General Court: mark applied for will not be considered as part of opponent’s family of marks

European Union

In Debonair Trading Internacional Ldª v Office for Harmonisation in the Internal Market (OHIM) (Case T-356/12, April 3 2014), the General Court has upheld a decision of the Fourth Board of Appeal of OHIM finding that the trademark applied for could not be considered to be part of the family of marks relied on by the opponent. 

Ibercosmetica SA de CV filed an application for registration of the Community word mark SÔ :UNIC for goods in Class 3 of the Nice Classification.

Debonair Trading Internacional Ldª filed an opposition based, primarily, on 24 earlier registered marks for goods in Class 3. All of the 24 word marks contained the word element 'so…?'. They included, for example, SO…? ONE and SO…? CHIC.

Debonair held that there existed a likelihood of confusion between the trademark applied for and the family of marks relied on and, consequently, the mark applied for would be considered to be part of the family of marks. The Opposition Division, as well as the Fourth Board of Appeal of OHIM, dismissed Debonair's opposition. Debonair then appealed to the General Court.

The General Court held that likelihood of confusion attaching to a family of earlier marks can be found only if the following two conditions are met:

  • the opponent must prove use of a number of marks capable of constituting a family of marks; and
  • the opponent must prove that the trademark applied for displays characteristics capable of associating it with the family of marks.

In this connection, the General Court held that the Board of Appeal had not erred in ruling that it was in no way obliged to establish whether the first condition had been met, since it had found that the second was not.

However, the General Court elaborated on a general level on the content of the first condition, and held that a family of marks exists when, among other things, a number of marks reproduce in full a single distinctive element with the addition of a graphic or word element differentiating them from one another, or repeat a single prefix or suffix taken from an original mark. Those criteria ought to be included in the examination of whether the mark applied for could be confused with the family of mark relied on.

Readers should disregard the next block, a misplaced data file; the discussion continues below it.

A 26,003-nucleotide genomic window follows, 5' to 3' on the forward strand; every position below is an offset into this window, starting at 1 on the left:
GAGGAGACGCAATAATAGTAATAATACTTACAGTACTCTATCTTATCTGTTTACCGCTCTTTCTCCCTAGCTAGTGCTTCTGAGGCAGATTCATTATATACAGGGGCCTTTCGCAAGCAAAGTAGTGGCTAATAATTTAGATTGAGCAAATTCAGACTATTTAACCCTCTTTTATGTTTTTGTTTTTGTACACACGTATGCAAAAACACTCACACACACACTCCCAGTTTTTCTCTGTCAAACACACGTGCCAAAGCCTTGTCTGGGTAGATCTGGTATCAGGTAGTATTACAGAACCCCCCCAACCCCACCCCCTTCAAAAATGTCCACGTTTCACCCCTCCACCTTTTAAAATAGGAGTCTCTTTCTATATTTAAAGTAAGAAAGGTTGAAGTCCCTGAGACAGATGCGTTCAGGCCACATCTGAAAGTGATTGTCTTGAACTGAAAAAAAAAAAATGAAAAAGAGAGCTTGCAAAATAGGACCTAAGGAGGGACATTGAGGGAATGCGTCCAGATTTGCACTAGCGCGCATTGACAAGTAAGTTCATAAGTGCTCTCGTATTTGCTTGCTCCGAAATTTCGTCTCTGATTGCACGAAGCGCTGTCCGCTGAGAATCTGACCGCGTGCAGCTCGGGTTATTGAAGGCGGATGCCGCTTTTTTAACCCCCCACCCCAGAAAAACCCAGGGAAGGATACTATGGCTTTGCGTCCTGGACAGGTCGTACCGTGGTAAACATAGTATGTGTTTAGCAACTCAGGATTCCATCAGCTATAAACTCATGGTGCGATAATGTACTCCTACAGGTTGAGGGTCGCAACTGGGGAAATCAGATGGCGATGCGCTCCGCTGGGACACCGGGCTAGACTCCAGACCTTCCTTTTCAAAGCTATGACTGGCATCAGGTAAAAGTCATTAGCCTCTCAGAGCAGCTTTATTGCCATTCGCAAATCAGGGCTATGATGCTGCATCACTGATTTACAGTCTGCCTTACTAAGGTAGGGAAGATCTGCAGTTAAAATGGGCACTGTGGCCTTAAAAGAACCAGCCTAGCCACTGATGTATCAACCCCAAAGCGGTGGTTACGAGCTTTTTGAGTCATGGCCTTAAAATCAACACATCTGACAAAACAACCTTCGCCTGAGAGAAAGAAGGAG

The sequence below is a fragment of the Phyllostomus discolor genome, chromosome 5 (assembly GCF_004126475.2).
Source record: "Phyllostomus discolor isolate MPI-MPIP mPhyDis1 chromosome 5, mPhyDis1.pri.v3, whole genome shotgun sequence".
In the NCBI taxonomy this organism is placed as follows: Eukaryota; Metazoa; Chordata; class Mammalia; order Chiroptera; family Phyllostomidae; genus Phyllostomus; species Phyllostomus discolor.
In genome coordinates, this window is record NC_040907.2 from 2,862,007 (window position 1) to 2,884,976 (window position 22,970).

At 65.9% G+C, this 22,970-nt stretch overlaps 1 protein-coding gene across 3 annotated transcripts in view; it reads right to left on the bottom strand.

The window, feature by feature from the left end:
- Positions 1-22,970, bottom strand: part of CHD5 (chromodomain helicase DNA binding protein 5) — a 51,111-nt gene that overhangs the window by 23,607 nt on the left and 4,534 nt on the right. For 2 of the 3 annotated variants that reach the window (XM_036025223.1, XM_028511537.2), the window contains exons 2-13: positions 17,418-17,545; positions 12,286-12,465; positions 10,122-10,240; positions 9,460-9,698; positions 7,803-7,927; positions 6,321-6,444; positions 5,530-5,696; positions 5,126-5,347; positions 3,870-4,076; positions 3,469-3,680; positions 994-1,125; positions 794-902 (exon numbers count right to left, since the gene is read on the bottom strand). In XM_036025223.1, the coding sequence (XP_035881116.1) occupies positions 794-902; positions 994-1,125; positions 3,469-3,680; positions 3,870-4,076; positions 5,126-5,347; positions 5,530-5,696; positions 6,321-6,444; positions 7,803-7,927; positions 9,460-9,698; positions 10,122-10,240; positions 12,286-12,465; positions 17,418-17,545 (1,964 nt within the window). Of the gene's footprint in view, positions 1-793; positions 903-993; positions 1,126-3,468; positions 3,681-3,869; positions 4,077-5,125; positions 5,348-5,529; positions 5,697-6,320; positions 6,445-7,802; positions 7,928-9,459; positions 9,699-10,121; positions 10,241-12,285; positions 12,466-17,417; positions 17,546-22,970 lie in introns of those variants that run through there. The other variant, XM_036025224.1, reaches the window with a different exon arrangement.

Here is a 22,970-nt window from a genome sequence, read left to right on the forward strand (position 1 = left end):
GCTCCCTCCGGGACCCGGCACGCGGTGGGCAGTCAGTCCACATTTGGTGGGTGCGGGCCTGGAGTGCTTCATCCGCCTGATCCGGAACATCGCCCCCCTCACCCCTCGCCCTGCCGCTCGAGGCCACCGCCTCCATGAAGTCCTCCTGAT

In relation to the second condition, the General Court upheld the decision of the Board of Appeal that the trademark applied for did not display characteristics capable of associating it with the family of marks for the following reasons:

  • The element 'sô :' does not refer to the beginning of a question, contrary to Debonair's 'so…?' marks.
  • SÔ :UNIC does not contain a question mark or suspension points, contrary to the earlier 'so…?' marks. Instead, the mark applied for contains a colon and a circumflex over the letter 'O', which does not exist in the English word 'so'.
  • The word 'unic' is not an English word, while the words or expressions following the element 'so…?' consisted, in the majority of cases, of everyday English words.

Further, the General Court held that only little significance could be attached to the fact that the Board of Appeal had not taken account of the fact that the goods covered were, in part, identical, as the differences between the mark applied for and the family of marks relied on were sufficient to preclude the mark applied for from being regarded as belonging to that family.

In summary, the General Court confirmed the Board of Appeal's analysis that, even if the earlier marks were to form a family of marks, this fact alone did not permit a finding that there was a likelihood of confusion, as the mark applied for, viewed as a whole, did not correspond to the pattern characterising the family of marks relied on.

Mette-Marie Henrichsen, Plesner, Copenhagen

Get unlimited access to all WTR content